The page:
Lia (July-Aug 2017)

When I arrived in Roatán an employee of Clinica Esperanza picked me up from the airport . He drove a bright orange van, the back of which bounced frequently, hitting the pavement as we dodged potholes. I took in my new home for the month on the way to my apartment, as we made our way down the singular road that runs the length of the island. On Roatán the resorts neighbor the poverty. The contrast between the two was visible just in the drive from the airport, as we passed huge hotels that sat just adjacent to smaller convenience stores and houses in need of repair. This contrast was perhaps most exemplified in the pediatric inpatient room of the hospital, where necessary equipment and medications are often in short supply and mothers sit by their children’s beds in donated cruise ship chairs. The juxtaposition between vacation and the crude reality of poverty exist so close to one another on the island, yet the two rarely intersect.             My days at the hospital began with r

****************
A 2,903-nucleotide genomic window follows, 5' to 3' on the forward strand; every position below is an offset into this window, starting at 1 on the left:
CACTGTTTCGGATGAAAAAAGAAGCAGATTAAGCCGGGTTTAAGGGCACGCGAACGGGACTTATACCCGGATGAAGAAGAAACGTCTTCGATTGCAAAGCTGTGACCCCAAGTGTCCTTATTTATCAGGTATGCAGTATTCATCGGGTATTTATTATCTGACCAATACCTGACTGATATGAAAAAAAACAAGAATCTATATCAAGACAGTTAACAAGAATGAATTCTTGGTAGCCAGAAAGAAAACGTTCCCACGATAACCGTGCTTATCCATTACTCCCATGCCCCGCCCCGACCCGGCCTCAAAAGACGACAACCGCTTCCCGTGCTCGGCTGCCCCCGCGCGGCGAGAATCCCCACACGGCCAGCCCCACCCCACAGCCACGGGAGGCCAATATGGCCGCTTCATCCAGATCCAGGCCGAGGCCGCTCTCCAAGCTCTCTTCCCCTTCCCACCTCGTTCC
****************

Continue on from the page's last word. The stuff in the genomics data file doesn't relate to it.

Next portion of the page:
Casey (February-March 2017)

I decided to volunteer in Roatan, Honduras with Global Healing to gain more knowledge about medicine, experience all the fu n activities Roatan has to offer, practice my Spanish, and meet new people. I more than accomplished all of these goals af ter my month spent on the island. My time in Roatan completely exceeded all expectations (including my expectation to find great diving in Roatan which was just as good as the books said!). The Pediatric Clinic run by Global Healing is located in the Public Hospital in Roatan’s “largest” city Coxen Hole. By “large”, I mean the city with the most local island residents. Other “large” cities include West End and West Bay, simply due to the fact they are flooded with tourists and expats. Roatan has a large economic gap between the tourists and the local Honduran people. Most people come off the cruise boats and head straight to West End and West Bay for beaches and diving. However, they miss the other, poverty stricken side of the island. Co